If Onde Numerique wins, it has signed up 15 radio and content partners to create the 56 original channels advert free. The CSSA has specified that the system will initially be broadcast in 140 French cities. Onde Numerique’s bid relies on content from the 4 key commercial French broadcasters RTL, Lagardere, NEXT and NRJ, with additional French independent stations. But this formula has not been seen to work anywhere else, and for the most part the US is the testbed, where commercial radio hotly contested the launch of the satellite stations, through fear that it would suffer. Although it has suffered, commercial radio on the US has continued to be popular in spite of the growth of Pay radio – in much the same way that pay TV has not killed off free to air TV broadcasting.
Mediamobile will run the TDF bid and will join forces with non-profit organisation “La Radio Numérique en Bande L” both of which are associate companies to TDF.
Mediamobile also has other stakeholders, including Renault and Vinci, and operates traffic services on FM radio in France, Sweden, Finland, Norway, Denmark and Poland. If Renault immediately agrees to put pay radios in all of its cars, that will get the system off to a great start with an over 21% market share in French car sales.
Mediamobile first offered Visionaute 2000, since in 1997, a specialist handheld computer offering pan-European urban traffic information and calculating the fastest route, given real time traffic conditions. Mediamobile today provides traffic information to navigation systems and car manufacturers, bringing real time traffic information to drivers via radio broadcasts. It relies on traffic data fed back by more than 700,000 tracer vehicles spanning a network of over 320,000 kilometers.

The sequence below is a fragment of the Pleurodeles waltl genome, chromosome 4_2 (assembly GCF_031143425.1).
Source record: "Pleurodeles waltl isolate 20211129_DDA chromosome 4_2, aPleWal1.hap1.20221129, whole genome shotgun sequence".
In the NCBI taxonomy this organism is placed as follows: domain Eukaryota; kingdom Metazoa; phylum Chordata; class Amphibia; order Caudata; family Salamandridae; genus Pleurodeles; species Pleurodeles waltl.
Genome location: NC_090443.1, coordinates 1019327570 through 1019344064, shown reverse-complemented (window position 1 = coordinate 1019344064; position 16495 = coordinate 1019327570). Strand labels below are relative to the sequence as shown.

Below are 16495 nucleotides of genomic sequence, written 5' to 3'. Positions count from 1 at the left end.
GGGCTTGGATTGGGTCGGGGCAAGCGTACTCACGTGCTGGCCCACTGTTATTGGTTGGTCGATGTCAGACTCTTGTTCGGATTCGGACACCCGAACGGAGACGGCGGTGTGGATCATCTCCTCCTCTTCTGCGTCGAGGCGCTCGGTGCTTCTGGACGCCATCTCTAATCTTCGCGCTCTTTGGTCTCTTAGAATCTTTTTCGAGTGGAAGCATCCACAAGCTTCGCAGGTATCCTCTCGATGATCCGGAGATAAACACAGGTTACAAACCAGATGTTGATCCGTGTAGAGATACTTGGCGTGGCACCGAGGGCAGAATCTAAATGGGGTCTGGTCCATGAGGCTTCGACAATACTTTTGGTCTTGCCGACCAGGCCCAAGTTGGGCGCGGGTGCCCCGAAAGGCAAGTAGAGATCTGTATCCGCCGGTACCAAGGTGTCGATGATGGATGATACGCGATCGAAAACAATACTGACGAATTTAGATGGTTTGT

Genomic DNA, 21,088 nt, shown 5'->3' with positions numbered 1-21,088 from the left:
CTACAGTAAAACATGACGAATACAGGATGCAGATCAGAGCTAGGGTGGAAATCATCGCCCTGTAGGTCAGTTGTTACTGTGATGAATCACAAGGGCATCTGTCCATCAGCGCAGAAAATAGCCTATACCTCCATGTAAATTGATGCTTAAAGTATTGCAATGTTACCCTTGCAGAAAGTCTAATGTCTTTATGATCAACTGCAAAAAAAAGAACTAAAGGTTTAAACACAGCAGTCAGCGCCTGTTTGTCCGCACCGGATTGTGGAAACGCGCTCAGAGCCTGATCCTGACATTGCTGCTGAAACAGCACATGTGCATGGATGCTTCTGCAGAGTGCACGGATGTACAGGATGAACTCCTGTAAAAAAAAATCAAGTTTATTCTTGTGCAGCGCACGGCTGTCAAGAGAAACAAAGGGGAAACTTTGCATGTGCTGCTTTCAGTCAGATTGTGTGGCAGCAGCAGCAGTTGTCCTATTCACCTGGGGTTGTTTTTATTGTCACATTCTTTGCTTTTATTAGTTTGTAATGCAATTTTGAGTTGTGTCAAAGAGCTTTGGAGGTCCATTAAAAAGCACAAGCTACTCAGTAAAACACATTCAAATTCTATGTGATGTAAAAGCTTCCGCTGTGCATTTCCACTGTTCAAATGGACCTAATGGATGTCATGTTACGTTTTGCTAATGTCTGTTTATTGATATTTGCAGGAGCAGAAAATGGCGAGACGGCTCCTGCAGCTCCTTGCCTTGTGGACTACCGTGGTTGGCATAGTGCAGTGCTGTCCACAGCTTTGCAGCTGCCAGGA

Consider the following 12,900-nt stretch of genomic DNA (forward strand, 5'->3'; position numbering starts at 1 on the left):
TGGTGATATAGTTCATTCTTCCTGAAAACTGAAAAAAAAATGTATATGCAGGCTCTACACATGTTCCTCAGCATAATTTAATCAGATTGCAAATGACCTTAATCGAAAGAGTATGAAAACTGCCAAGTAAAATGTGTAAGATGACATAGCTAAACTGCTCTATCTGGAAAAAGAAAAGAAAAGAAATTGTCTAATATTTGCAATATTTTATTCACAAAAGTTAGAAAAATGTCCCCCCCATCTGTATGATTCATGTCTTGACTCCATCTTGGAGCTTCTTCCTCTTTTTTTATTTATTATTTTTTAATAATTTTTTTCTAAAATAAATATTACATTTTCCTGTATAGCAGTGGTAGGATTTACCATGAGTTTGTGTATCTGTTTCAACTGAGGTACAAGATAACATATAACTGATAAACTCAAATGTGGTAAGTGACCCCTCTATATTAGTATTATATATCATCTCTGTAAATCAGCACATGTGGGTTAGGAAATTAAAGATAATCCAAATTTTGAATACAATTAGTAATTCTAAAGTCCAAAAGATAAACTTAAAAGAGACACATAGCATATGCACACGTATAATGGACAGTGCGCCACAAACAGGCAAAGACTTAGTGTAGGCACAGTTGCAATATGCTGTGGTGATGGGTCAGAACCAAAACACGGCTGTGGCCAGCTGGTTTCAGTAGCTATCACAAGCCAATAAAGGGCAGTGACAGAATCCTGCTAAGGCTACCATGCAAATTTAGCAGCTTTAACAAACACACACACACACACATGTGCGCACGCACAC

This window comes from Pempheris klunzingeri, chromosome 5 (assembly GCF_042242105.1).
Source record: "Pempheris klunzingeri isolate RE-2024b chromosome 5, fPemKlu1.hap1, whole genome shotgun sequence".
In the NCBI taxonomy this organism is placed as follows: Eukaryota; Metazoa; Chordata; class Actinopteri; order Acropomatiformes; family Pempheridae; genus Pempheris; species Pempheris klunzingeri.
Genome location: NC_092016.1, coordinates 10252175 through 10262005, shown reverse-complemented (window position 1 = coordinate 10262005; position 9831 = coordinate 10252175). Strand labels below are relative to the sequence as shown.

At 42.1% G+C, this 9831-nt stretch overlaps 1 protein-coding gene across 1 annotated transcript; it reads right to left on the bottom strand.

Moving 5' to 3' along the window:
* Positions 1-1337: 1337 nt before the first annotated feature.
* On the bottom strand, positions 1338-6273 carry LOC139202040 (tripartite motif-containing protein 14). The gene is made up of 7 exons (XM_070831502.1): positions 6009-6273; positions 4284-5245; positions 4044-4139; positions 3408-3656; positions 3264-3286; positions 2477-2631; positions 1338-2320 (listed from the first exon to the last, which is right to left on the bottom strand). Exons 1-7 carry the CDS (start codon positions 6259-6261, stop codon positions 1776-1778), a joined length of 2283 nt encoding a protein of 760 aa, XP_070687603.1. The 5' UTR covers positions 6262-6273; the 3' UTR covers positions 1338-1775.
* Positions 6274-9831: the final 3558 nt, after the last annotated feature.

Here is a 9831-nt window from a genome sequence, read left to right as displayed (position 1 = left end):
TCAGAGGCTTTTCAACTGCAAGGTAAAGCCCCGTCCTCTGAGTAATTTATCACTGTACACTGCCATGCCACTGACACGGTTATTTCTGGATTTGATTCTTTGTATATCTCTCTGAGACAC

According to TDF a recent survey by Médiamétrie/CSA revealed that for a sizeable majority of listeners, 26% of radio listening time occurs in a vehicle. Compared to the US, that’s not a high percentage. Hence our thought that both approaches are valid.
Mediamobile said in a statement this week that “Existing proposals place the burden of financial risk and network costs on radio broadcasters, without giving them any prospect of additional revenue. This has acted as a brake on any further expansion of the medium to date.” That’s hardly fair since it was clear that in the rival bid service was to be paid for by consumers, so assuming it takes off, could easily offer them a good return.
The “La Radio Numérique en Bande L” submission adopts a business model which places the responsibility for funding and network deployment on the distributor – in this case, Mediamobile, who in turn offloads it to the car maker. TDF says the decision of CSA will come this autumn, rather later than Onde Numerique thought.
The Onde Numerique service was to cost well under €10 a month when delivered at home, and well over €10 a month, perhaps €15 or €17, for vehicular service, which would come much later. The Onde Numerquie effort acquired the rights in France to European pay radio service Worldspace – which has just filed for bankruptcy.
The recent emergence of Sirius XM once again as a profitable force in US satellite radio is shedding light on the idea of a paid radio bouquet in Europe once again. If this does take off in France, it could easily spread to other countries in Europe, especially where there are no high quality public service channels, like the UK’s BBC, and even there it might take off, because those services cannot boast 63 channels and are thin in demographic coverage.